Questions 18-19 refer to the following passage. Indonesia, with 700 spoken languages, is one of the most multilingual nations ¡n the world. And while those languages with only a few hundred native speakers are clearly endangered, others, like Javanese, are spoken by tens of millions. But according to Cornell linguist Abby Cohn, even Javanese should be considered at risk of extinction. “If the next generation isn’t learning a language, there will be a precipitous drop in the number of speakers,” she said. And such a lack of intergenerational transmission is precisely what Cohn is seeing in her research results. Indonesian, a dialect of Malay, was named the national language at Indonesia’s founding to promote unity across the vast archipelago. Cohn notes that Indonesian is
often cited as one of the great success stories of language policy and planning. But the very success
of Indonesian threatens the other 699 languages in the island nation. To her surprise, Cohn found the same three-generational language shift happening in Indonesia characterizes immigrant populations in the U.S. “They’re building a new national culture with Indonesian, and it’s pushing out the local languages, similar to the pattern we see with immigrant communities in the U.S.,” she explained. Indonesian is perceived as giving speakers better educational access, Cohn said, and it’s considered a more democratic language, without the social stratification of languages like Javanese. “And there’s a fallacy — like we have in this country as well — that bilingualism is bad,” Cohn added. In fact, when Cohn talked with Indonesians about the benefits of bilingualism, many thought it more important to teach their children English, not their local language. While Cohn emphasizes that it’s not the place of linguists to tell people they have to keep speaking their language, she does think Indonesians should be conscious of the effects their personal choices have. “The reaction to my speaking about the issue was, ‘Here’s this outsider who cares more about our language than we do,”she said. “It’s had an impact on the urgency of the issue and the prestige of local languages. Even Indonesian linguists who work on endangered languages came up to me and said, ‘Wow, I never thought about this. I didn’t teach my child Javanese eithèrl”The reality, Cohn said, is that in 50-100 years the number of languages spoken in Indonesia will drop from 700 to perhaps 50. But while 90 percent of Indonesia’s languages have fewer than 100,000 speakers and are thus considered at risk of extinction, Cohn says the number of speakers is only one factor, and not the cause of a language’s death. She’s found only a weak correlation between population size and the vitality of languages in Indonesia.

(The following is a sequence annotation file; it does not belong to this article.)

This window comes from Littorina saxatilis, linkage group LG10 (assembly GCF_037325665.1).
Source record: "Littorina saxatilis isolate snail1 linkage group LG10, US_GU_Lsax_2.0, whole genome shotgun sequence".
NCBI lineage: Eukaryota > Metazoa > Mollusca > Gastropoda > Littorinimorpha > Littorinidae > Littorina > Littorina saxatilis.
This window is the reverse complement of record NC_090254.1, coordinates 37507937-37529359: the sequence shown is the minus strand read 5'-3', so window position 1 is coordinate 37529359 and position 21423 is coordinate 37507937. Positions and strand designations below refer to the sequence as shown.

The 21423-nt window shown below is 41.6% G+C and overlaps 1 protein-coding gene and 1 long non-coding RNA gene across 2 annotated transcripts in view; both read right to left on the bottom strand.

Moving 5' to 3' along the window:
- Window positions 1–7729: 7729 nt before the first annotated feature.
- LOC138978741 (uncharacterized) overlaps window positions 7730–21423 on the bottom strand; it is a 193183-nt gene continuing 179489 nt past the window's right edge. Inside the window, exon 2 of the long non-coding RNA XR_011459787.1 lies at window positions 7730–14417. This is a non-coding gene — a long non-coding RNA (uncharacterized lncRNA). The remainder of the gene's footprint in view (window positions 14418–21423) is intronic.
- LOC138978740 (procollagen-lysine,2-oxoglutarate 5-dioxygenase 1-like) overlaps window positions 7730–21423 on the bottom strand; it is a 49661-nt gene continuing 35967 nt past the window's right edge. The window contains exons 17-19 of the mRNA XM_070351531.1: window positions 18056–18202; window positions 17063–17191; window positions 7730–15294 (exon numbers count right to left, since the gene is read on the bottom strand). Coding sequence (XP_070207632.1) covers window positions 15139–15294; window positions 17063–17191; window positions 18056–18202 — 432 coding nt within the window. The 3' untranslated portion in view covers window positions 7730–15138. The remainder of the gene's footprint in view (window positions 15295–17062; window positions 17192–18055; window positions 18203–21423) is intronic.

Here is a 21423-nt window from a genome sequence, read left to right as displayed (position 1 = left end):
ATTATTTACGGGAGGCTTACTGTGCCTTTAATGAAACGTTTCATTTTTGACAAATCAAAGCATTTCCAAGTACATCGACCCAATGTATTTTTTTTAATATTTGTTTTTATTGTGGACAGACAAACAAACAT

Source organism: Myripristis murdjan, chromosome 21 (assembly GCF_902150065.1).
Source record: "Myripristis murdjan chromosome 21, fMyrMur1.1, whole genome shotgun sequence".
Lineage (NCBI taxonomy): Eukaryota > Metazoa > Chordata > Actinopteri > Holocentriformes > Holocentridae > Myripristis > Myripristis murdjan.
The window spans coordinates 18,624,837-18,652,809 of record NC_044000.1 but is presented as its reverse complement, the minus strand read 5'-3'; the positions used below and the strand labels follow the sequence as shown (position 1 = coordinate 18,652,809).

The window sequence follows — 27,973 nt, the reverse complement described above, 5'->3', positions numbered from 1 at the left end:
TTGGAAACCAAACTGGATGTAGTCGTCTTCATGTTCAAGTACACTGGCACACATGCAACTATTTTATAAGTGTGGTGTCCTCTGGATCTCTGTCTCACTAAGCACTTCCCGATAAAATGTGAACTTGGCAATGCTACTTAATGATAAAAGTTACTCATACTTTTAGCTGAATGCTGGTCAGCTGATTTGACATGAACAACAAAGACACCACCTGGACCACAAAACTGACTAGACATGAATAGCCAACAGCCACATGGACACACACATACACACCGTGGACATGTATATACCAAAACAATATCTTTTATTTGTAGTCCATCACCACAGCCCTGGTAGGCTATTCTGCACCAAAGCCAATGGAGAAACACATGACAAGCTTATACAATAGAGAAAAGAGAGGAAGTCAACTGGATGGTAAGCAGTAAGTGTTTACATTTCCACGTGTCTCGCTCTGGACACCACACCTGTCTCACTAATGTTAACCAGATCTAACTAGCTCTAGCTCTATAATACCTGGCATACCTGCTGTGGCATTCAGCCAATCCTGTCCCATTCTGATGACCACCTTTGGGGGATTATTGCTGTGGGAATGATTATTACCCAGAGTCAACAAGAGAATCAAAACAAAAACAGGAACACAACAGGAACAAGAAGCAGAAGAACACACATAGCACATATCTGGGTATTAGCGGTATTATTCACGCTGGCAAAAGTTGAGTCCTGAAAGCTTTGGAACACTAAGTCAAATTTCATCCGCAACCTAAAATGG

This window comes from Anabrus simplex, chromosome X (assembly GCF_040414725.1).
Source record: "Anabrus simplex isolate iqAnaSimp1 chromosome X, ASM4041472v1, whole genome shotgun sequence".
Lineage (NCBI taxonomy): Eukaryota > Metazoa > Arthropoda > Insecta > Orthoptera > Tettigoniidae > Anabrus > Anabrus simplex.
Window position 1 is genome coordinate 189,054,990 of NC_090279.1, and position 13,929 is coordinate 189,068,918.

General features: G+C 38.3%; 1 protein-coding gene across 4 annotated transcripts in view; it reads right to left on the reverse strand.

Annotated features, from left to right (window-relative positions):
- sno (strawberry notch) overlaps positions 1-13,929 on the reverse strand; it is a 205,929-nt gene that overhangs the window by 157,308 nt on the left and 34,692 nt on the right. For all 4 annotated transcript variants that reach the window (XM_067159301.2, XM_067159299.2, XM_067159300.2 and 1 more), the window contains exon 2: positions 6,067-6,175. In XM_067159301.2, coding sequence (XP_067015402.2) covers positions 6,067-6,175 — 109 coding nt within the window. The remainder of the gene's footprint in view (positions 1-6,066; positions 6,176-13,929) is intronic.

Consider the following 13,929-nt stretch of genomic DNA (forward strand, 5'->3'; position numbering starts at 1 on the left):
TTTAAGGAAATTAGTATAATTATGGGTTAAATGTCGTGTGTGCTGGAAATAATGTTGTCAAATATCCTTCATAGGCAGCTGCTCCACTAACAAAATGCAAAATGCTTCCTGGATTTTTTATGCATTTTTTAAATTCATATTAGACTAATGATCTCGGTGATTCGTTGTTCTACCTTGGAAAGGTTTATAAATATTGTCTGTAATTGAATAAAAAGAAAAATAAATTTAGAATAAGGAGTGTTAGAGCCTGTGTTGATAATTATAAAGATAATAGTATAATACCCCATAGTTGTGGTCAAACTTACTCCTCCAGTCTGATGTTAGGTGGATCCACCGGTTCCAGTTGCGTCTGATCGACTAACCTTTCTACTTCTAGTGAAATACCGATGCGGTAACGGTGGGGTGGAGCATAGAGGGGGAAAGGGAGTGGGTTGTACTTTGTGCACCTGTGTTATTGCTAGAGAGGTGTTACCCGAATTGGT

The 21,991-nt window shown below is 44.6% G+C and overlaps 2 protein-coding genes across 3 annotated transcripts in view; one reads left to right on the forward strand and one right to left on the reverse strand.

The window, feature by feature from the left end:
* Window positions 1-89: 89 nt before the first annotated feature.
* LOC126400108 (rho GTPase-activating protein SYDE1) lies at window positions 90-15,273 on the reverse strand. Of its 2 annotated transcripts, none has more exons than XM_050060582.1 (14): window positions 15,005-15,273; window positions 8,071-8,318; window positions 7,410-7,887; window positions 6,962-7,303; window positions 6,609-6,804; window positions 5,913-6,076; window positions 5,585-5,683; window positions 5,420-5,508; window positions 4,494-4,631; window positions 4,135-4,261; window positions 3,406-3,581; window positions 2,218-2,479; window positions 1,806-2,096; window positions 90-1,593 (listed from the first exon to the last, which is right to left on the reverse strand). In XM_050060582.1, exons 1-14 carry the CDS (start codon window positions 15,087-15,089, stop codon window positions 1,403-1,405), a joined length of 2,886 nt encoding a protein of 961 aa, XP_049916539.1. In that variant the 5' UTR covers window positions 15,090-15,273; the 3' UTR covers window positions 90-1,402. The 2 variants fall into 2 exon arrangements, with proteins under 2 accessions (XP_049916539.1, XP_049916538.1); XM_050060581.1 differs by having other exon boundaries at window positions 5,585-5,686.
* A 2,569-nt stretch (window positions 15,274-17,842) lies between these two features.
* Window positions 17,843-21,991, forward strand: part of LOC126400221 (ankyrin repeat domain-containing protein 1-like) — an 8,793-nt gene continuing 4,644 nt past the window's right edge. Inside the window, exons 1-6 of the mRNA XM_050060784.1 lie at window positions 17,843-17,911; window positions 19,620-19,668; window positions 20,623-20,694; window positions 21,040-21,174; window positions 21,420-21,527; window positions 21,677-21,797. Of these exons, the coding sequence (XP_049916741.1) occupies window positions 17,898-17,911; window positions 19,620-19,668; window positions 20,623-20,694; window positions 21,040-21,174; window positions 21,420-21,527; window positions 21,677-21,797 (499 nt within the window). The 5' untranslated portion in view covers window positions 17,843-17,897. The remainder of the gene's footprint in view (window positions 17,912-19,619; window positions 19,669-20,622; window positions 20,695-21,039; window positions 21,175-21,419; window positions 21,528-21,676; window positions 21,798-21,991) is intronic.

19. Which of the following shows the correct sentence based on the text above? ..
(A) Indonesia has many local languages and nowadays they develop well in all islands in Indonesia.
(B) Indonesia does not have problems with the existance of local languages ¡n all islands ¡n Indonesia.
(C) Many parents thought that English and local language need to be taught to their children since their childhood.
(D) Many parents in Indonesia thought the importance of teaching English to their children than their local
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